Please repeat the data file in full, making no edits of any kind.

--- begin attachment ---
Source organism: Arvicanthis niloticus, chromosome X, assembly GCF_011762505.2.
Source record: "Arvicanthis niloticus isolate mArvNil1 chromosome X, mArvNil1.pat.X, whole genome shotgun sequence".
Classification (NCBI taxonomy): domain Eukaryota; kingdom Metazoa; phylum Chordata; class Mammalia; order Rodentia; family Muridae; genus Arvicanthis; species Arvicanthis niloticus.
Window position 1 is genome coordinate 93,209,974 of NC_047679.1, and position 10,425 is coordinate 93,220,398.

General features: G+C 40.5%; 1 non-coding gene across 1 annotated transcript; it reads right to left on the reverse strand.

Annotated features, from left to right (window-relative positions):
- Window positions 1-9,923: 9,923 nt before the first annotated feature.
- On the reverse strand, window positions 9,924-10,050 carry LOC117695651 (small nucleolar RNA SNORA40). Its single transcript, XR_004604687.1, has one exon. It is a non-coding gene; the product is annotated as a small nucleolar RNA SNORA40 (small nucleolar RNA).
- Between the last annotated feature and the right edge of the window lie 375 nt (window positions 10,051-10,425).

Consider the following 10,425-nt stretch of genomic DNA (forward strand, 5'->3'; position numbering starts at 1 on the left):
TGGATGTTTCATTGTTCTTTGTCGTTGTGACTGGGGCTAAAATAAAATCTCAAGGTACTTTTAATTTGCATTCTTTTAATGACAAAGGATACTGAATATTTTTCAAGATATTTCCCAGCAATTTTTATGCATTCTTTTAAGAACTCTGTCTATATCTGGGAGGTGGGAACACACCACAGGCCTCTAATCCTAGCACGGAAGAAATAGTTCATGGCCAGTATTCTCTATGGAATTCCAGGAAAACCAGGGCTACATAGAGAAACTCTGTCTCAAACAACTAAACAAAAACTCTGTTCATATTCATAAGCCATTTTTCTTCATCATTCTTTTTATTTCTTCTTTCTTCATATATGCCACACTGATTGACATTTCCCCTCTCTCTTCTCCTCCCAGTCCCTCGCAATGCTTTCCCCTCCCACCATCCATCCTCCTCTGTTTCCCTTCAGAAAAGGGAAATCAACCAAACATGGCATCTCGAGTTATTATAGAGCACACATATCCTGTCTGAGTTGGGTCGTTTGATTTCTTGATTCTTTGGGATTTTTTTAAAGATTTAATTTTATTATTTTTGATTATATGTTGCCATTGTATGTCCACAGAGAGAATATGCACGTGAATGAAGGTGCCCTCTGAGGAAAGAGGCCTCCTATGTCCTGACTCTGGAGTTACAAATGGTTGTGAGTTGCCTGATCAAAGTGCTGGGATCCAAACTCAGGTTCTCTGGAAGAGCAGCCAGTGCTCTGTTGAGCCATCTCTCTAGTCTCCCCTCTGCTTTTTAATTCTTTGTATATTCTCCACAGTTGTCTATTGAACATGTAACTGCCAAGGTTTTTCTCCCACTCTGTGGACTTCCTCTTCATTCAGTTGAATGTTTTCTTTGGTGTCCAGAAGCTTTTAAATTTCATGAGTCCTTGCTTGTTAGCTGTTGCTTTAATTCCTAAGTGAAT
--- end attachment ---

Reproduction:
Source organism: Arvicanthis niloticus, chromosome X, assembly GCF_011762505.2.
Source record: "Arvicanthis niloticus isolate mArvNil1 chromosome X, mArvNil1.pat.X, whole genome shotgun sequence".
Classification (NCBI taxonomy): domain Eukaryota; kingdom Metazoa; phylum Chordata; class Mammalia; order Rodentia; family Muridae; genus Arvicanthis; species Arvicanthis niloticus.
Window position 1 is genome coordinate 93,209,974 of NC_047679.1, and position 10,425 is coordinate 93,220,398.

General features: G+C 40.5%; 1 non-coding gene across 1 annotated transcript; it reads right to left on the reverse strand.

Annotated features, from left to right (window-relative positions):
- Window positions 1-9,923: 9,923 nt before the first annotated feature.
- On the reverse strand, window positions 9,924-10,050 carry LOC117695651 (small nucleolar RNA SNORA40). Its single transcript, XR_004604687.1, has one exon. It is a non-coding gene; the product is annotated as a small nucleolar RNA SNORA40 (small nucleolar RNA).
- Between the last annotated feature and the right edge of the window lie 375 nt (window positions 10,051-10,425).

Consider the following 10,425-nt stretch of genomic DNA (forward strand, 5'->3'; position numbering starts at 1 on the left):
TGGATGTTTCATTGTTCTTTGTCGTTGTGACTGGGGCTAAAATAAAATCTCAAGGTACTTTTAATTTGCATTCTTTTAATGACAAAGGATACTGAATATTTTTCAAGATATTTCCCAGCAATTTTTATGCATTCTTTTAAGAACTCTGTCTATATCTGGGAGGTGGGAACACACCACAGGCCTCTAATCCTAGCACGGAAGAAATAGTTCATGGCCAGTATTCTCTATGGAATTCCAGGAAAACCAGGGCTACATAGAGAAACTCTGTCTCAAACAACTAAACAAAAACTCTGTTCATATTCATAAGCCATTTTTCTTCATCATTCTTTTTATTTCTTCTTTCTTCATATATGCCACACTGATTGACATTTCCCCTCTCTCTTCTCCTCCCAGTCCCTCGCAATGCTTTCCCCTCCCACCATCCATCCTCCTCTGTTTCCCTTCAGAAAAGGGAAATCAACCAAACATGGCATCTCGAGTTATTATAGAGCACACATATCCTGTCTGAGTTGGGTCGTTTGATTTCTTGATTCTTTGGGATTTTTTTAAAGATTTAATTTTATTATTTTTGATTATATGTTGCCATTGTATGTCCACAGAGAGAATATGCACGTGAATGAAGGTGCCCTCTGAGGAAAGAGGCCTCCTATGTCCTGACTCTGGAGTTACAAATGGTTGTGAGTTGCCTGATCAAAGTGCTGGGATCCAAACTCAGGTTCTCTGGAAGAGCAGCCAGTGCTCTGTTGAGCCATCTCTCTAGTCTCCCCTCTGCTTTTTAATTCTTTGTATATTCTCCACAGTTGTCTATTGAACATGTAACTGCCAAGGTTTTTCTCCCACTCTGTGGACTTCCTCTTCATTCAGTTGAATGTTTTCTTTGGTGTCCAGAAGCTTTTAAATTTCATGAGTCCTTGCTTGTTAGCTGTTGCTTTAATTCCTAAGTGAAT